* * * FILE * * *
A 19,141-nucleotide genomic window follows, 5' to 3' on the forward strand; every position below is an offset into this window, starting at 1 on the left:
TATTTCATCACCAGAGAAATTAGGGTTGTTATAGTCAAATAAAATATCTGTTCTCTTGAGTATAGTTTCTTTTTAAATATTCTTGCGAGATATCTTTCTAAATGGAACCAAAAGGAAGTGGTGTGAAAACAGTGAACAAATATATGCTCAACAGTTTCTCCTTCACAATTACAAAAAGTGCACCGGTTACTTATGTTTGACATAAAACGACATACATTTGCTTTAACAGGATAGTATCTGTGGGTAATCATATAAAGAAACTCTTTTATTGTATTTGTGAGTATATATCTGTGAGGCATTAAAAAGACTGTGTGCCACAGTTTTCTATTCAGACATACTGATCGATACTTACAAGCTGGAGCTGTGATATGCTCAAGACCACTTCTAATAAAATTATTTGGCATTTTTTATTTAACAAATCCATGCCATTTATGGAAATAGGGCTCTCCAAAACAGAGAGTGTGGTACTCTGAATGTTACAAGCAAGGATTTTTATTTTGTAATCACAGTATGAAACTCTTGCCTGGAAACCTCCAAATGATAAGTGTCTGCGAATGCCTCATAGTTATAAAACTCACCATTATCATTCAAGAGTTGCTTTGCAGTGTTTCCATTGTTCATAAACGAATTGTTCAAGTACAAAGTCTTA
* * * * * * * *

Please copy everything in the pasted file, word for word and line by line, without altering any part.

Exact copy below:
A 19,141-nucleotide genomic window follows, 5' to 3' on the forward strand; every position below is an offset into this window, starting at 1 on the left:
TATTTCATCACCAGAGAAATTAGGGTTGTTATAGTCAAATAAAATATCTGTTCTCTTGAGTATAGTTTCTTTTTAAATATTCTTGCGAGATATCTTTCTAAATGGAACCAAAAGGAAGTGGTGTGAAAACAGTGAACAAATATATGCTCAACAGTTTCTCCTTCACAATTACAAAAAGTGCACCGGTTACTTATGTTTGACATAAAACGACATACATTTGCTTTAACAGGATAGTATCTGTGGGTAATCATATAAAGAAACTCTTTTATTGTATTTGTGAGTATATATCTGTGAGGCATTAAAAAGACTGTGTGCCACAGTTTTCTATTCAGACATACTGATCGATACTTACAAGCTGGAGCTGTGATATGCTCAAGACCACTTCTAATAAAATTATTTGGCATTTTTTATTTAACAAATCCATGCCATTTATGGAAATAGGGCTCTCCAAAACAGAGAGTGTGGTACTCTGAATGTTACAAGCAAGGATTTTTATTTTGTAATCACAGTATGAAACTCTTGCCTGGAAACCTCCAAATGATAAGTGTCTGCGAATGCCTCATAGTTATAAAACTCACCATTATCATTCAAGAGTTGCTTTGCAGTGTTTCCATTGTTCATAAACGAATTGTTCAAGTACAAAGTCTTA